#12. Always keep correctness in mind

Bertrand Meyer starts the first chapter of his book Object Oriented Software Construction, 2nd Edition with the following sentence:
Engineering seeks quality; software engineering is the production of quality software.
He goes on to analyze the concept of software quality throughout the chapter. He defines it as a combination of several factors, some external (observable by the users of the software) and other internal (observable only by those who have access to its source code).

External software quality factors are correctness, robustness, extendibility, reusability, compatibility, efficiency, portability, ease of use, functionality and timeliness. All of these are important and should be balanced one against the other. But one clearly stands out among them: correctness. Quoting [Meyer 1997] again:
Correctness is the ability of software products to perform their exact tasks, as defined by their specification.
If a software is not correct, everything else matters little. Correctness should never be compromised for other quality factors.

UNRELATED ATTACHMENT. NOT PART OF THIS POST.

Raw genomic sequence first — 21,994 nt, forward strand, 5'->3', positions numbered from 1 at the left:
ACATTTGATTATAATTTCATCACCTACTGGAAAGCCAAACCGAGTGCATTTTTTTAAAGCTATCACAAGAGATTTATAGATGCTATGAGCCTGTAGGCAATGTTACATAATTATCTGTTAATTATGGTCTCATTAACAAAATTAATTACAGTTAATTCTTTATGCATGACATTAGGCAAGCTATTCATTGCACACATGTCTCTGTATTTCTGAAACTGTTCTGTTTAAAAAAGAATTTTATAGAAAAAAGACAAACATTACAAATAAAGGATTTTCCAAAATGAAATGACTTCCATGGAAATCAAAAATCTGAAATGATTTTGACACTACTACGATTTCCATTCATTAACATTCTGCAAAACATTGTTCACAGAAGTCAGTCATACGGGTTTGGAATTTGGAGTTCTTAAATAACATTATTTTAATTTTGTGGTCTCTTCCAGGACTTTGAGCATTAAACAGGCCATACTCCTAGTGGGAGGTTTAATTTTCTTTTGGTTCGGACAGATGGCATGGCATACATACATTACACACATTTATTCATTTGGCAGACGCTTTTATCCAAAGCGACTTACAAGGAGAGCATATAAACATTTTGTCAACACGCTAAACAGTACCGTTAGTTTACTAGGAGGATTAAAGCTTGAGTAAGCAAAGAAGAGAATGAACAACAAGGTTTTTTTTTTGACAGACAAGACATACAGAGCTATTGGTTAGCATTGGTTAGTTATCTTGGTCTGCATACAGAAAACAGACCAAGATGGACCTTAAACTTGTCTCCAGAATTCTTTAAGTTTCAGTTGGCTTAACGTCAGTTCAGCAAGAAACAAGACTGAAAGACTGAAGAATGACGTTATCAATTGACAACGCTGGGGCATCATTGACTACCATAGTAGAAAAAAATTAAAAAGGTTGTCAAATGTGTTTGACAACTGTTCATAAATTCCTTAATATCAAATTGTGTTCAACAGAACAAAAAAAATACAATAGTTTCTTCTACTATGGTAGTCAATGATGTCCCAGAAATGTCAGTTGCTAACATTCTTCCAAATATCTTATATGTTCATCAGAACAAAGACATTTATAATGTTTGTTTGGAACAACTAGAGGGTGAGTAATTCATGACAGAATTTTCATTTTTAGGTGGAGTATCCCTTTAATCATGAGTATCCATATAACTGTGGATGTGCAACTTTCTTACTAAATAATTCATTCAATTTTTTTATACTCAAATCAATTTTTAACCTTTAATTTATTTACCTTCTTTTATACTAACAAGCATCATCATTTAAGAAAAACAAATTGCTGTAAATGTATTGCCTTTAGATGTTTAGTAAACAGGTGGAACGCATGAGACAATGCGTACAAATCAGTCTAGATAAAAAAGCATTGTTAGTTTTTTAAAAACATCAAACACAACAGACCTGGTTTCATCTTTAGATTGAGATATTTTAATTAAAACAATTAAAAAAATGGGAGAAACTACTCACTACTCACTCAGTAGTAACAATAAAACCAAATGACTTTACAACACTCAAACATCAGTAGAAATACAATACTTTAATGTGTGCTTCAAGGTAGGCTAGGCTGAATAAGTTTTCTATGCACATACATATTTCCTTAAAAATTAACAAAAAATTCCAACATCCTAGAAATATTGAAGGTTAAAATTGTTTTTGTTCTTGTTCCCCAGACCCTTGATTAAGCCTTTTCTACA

Since correctness is defined as relative to a specification, it cannot be evaluated without it. When you use a software, you may appreciate its qualities, you may find something which doesn't work, you may consider it a good software product overall, but you cannot formally state whether it is correct.

When you work as a programmer, it is your job to guarantee that the software is correct.

Correctness must spread through your software, and apply to all of its parts. If the architecture of a software project divides it into several layers and modules, such as the user interface, a business logic... correctness must be accordingly defined for all of them, and must be the guiding light to ensure all of them are designed appropriately.

The software requirements specification is hence not enough. It serves the purpose of defining correctness for the full software product. But when this product is divided into layers and building blocks, correctness must also be established for all those layers and building blocks. A modular design affects not only the source code, but also the specifications.

Hence a correct software product is made of correct layers or clusters, these are made of correct modules (classes, in object oriented software construction), and these are made of correct procedures. And this division must include three elements:

  • The definition of correctness.
  • The software code.
  • The verification of the code against the definition of correctness.
Always keep correctness in mind. Never leave it behind.


[Meyer 1997]
Bertrand Meyer: Object-Oriented Software Construction, 2nd Edition, Prentice Hall, 1997.

If you want to know more about correctness, read this book.


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